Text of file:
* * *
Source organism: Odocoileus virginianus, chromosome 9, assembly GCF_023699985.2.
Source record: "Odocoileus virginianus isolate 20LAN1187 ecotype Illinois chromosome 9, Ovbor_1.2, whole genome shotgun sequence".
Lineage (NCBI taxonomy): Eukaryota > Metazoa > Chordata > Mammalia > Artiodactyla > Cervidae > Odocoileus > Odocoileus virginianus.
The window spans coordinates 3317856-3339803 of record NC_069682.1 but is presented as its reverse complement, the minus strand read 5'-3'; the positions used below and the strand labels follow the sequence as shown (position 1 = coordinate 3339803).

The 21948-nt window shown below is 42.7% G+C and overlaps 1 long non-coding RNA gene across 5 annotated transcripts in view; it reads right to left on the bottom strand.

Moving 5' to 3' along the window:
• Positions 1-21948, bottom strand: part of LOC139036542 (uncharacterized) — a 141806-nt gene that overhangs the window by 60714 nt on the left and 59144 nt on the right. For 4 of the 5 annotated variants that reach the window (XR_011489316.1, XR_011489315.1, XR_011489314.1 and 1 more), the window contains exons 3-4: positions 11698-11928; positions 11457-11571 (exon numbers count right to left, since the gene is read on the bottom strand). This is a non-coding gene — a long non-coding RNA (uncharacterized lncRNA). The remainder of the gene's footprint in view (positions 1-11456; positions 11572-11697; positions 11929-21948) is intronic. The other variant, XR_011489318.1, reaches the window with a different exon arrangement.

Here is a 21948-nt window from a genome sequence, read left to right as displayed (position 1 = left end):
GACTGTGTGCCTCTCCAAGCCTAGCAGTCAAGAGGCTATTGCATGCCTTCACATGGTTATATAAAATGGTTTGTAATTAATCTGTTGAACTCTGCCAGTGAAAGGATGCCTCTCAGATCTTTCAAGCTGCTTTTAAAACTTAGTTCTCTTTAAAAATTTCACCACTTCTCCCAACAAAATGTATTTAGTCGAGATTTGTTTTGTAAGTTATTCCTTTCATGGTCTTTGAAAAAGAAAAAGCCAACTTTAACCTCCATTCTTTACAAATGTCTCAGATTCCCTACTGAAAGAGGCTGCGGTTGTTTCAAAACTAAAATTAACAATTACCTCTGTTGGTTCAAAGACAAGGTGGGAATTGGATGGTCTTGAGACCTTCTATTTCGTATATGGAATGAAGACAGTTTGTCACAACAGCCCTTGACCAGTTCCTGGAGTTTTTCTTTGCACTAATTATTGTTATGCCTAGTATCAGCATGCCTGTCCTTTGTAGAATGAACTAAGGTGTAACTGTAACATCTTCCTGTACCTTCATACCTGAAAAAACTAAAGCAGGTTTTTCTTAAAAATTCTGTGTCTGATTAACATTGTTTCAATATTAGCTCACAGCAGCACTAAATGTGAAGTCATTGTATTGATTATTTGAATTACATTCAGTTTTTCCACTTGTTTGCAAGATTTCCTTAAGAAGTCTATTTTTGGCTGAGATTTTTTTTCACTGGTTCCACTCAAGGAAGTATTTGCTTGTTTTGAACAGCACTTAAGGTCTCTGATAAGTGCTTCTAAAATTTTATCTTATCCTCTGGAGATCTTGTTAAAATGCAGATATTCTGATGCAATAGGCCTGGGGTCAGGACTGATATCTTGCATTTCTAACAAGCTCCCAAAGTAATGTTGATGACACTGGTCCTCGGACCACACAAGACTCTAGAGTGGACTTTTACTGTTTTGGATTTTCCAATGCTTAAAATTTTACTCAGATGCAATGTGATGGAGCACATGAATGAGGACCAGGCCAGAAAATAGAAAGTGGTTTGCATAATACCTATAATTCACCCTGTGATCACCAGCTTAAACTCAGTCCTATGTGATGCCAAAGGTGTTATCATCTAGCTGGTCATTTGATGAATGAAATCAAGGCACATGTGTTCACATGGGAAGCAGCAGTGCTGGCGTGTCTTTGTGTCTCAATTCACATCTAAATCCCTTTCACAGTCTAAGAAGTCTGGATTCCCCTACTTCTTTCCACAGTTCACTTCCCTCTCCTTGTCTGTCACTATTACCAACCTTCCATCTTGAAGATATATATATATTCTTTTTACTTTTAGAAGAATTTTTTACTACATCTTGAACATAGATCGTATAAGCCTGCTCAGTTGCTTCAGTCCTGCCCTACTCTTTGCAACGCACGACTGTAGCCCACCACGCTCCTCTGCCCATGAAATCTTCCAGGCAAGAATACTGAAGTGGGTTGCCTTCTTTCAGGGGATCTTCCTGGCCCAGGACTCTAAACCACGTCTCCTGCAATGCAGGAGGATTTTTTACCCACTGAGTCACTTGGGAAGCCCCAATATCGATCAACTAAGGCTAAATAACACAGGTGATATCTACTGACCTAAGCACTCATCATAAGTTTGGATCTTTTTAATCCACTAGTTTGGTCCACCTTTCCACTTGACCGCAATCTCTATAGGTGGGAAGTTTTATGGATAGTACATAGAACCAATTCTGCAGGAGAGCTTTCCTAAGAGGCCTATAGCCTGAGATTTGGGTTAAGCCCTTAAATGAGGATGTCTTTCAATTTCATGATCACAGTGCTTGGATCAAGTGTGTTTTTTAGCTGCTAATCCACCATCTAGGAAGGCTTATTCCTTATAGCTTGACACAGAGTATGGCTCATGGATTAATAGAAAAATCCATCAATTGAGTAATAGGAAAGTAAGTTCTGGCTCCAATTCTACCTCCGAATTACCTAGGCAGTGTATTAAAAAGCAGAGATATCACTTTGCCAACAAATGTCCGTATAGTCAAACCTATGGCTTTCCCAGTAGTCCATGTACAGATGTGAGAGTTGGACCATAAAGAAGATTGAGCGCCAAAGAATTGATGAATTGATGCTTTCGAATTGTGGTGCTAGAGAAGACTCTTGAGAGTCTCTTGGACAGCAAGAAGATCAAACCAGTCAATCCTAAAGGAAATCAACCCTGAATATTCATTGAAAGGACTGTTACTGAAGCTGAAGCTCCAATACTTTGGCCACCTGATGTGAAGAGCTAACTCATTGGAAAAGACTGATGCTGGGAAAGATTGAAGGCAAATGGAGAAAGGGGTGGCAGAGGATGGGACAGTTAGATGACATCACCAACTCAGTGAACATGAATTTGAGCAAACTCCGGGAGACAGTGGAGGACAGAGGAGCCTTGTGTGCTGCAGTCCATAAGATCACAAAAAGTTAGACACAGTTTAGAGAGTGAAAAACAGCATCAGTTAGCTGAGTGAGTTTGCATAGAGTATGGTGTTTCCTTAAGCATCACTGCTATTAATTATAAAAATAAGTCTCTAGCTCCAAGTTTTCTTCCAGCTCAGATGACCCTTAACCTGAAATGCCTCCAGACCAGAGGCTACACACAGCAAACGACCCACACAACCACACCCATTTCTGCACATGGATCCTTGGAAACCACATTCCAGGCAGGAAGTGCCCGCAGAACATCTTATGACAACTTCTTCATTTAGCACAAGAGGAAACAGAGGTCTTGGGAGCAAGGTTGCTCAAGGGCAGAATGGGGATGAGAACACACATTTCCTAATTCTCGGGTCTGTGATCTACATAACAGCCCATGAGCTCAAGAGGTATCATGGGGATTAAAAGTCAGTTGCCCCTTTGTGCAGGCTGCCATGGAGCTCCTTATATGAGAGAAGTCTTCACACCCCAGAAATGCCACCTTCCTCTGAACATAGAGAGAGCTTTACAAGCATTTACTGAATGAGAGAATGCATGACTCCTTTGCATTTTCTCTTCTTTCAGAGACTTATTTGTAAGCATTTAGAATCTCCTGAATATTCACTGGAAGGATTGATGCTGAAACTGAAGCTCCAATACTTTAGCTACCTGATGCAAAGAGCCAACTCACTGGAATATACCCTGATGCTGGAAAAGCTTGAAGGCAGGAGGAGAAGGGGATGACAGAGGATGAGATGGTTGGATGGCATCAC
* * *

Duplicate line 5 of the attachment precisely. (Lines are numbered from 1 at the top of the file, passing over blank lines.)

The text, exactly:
The 21948-nt window shown below is 42.7% G+C and overlaps 1 long non-coding RNA gene across 5 annotated transcripts in view; it reads right to left on the bottom strand.